Please see also my thread
http://www.vikingsword.com/vb/showt...ght=katzbalgers



Best,
Michael
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Last edited by Matchlock : 19th November 2013 at 05:09 PM.
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Old 19th November 2013, 06:12 PM   #15
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herewith a close up of the tools.

best,
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Old 20th November 2013, 05:21 PM   #16
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Great, Cornelis, thank you!

Here we have are another superb example of 16th c. combination tools:
the one on top acted as a scourer for the barrel of an arquebus (which of course makes this the Katzbalger of a Doppelsöldner!), one is combined with a screwdriver, another is threaded for acting as a corkscrew ..

Best,
Michael
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Old 20th November 2013, 06:21 PM   #17
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while studying various katzbalgers in museums and private collections , I found that this interesting weapon was subject to fashion of the time.
I will not list all features here, only those features that are relevant to the dating of the excavated Katzbalger in # 1 .

early katzbalgers often have a twisted eight shaped guard , round in cross section , and when there are mythical creatures chiselled in the guard are these larger and recognizably realistic in appearance , 1 mythical creature per guardarm, 2 per sword . see the Example A datable around 1525.
in later often developed Katzbalger hilts around the mid of the 16tthc , the twisted guard gradually disappears and is replaced by a guard which is triangular or rhomboid in cross section , the mythical creatures have become very stylistical and less recognizable and there are often 2 animalheads per arm , so 4 per sword .


if you look at the guard of Katzbalger of post1 , see picture B , you can see that this guard is of a later type; triangular in cross-section with four stylistically carved mythical creatures .

A fully developed Katzbalger in my collection ,picture C datable around 1550, has a guard which is quite similar in terms of style .
A guard triangular in cross-section and with 4 similar stylistic mythical creatures chiselled in the guard.

the Katzbalger of #1 is found at the main gate/old entrance of Eindhoven.

Three events can be mentioned in which the katzbalger may have ended in the canal in front of the city entrance.

1. In 1528, a major blow against the Gelderlanders was delivered at Eindhoven , they were being driven back.

2. In 1543 Maarten van Rossum took the city of Eindhoven with an Army of 15000 men, plundered it and took the castle Cranendonck.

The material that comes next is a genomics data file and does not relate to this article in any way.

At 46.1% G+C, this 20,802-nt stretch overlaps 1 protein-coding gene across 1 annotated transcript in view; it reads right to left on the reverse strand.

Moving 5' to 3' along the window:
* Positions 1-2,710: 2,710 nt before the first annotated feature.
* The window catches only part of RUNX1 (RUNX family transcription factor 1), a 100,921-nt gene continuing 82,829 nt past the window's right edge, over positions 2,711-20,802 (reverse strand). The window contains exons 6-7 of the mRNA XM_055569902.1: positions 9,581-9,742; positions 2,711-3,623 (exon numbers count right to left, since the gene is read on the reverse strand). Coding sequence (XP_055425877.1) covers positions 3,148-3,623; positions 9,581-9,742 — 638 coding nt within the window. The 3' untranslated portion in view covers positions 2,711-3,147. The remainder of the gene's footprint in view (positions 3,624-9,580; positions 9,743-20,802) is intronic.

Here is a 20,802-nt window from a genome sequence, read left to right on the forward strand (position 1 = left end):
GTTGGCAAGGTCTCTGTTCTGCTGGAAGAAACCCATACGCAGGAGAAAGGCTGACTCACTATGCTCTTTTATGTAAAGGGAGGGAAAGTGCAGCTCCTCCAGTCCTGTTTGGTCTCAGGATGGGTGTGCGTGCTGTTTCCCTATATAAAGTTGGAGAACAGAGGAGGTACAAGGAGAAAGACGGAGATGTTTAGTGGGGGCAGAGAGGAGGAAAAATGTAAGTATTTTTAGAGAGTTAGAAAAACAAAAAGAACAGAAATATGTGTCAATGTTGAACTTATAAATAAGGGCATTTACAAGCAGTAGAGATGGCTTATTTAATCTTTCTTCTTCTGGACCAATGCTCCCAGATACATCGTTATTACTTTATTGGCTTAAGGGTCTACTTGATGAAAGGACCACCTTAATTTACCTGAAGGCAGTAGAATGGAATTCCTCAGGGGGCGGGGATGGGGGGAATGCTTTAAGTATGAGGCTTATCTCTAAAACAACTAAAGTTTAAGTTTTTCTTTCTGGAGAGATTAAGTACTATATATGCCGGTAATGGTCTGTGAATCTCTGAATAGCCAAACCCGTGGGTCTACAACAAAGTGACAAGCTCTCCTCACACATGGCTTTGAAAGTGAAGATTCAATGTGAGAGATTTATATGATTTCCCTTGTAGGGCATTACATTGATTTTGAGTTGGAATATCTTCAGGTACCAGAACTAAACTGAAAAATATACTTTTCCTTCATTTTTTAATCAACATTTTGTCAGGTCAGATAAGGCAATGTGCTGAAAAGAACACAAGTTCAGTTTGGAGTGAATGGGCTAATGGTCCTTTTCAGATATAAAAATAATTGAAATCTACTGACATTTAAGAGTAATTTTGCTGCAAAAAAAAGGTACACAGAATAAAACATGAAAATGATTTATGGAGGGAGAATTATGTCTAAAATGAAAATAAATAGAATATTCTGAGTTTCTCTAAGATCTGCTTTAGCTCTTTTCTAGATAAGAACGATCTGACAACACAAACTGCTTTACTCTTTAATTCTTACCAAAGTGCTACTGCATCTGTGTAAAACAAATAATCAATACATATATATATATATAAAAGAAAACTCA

3. in the early 16thC most cities in the Netherlands had restrictive municipal ordinances, it was not possible to get into the city with swords and daggers above a certain blade length.
at cannels in front of old city gates swords and daggers can still be found, they were likely thrown in by the city guard after inspection.
So many ballock daggers and some swords have been recently found in the cannels of Haarlem that treasure hunting is now prohibited there.


it's hard to tell where the Katzbalger has been made.
because Katzbalger with comb pommel is found primarily in the Netherlands, an assumption that it is a Dutch weapon with probably a german imported blade, is to justify
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Old 20th November 2013, 06:31 PM   #18
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Quote:
Originally Posted by Matchlock
Great, Cornelis, thank you!

Here we have are another superb example of 16th c. combination tools:
the one on top acted as a scourer for the barrel of an arquebus (which of course makes this the Katzbalger of a Doppelsöldner!), one is combined with a screwdriver, another is threaded for acting as a corkscrew ..

Best,
Michael


Hi Michael,

you are welcome, I expected it to be the tools of an arquebusier
does a doppelsoeldner not mean that some landsknechts were fighting at both sides ?

best,
jasper
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Old 20th November 2013, 06:55 PM   #19
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Hi Jasper,

In the scientifically acknowledged analysis of original 15th/16th c. sources, Doppelsöldner means a Landsknecht who was trained to wield double fighting power and consequently, in addition to his Katzbalger, either carried a hand-and-a-half or a two-handed sword, or, alternatively, an arquebus.
Of course, when applying for a new 'job', he had to demonstrate his abilities and when he was successful got double pay.


Attached please find early-16th c. egravings.
The caption to the first image says Doppeldöldner.
In attachment #3 you can clearly identify the bodkins in the Katzbalger sheath.


Best,
Michael
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Last edited by Matchlock : 20th November 2013 at 09:14 PM.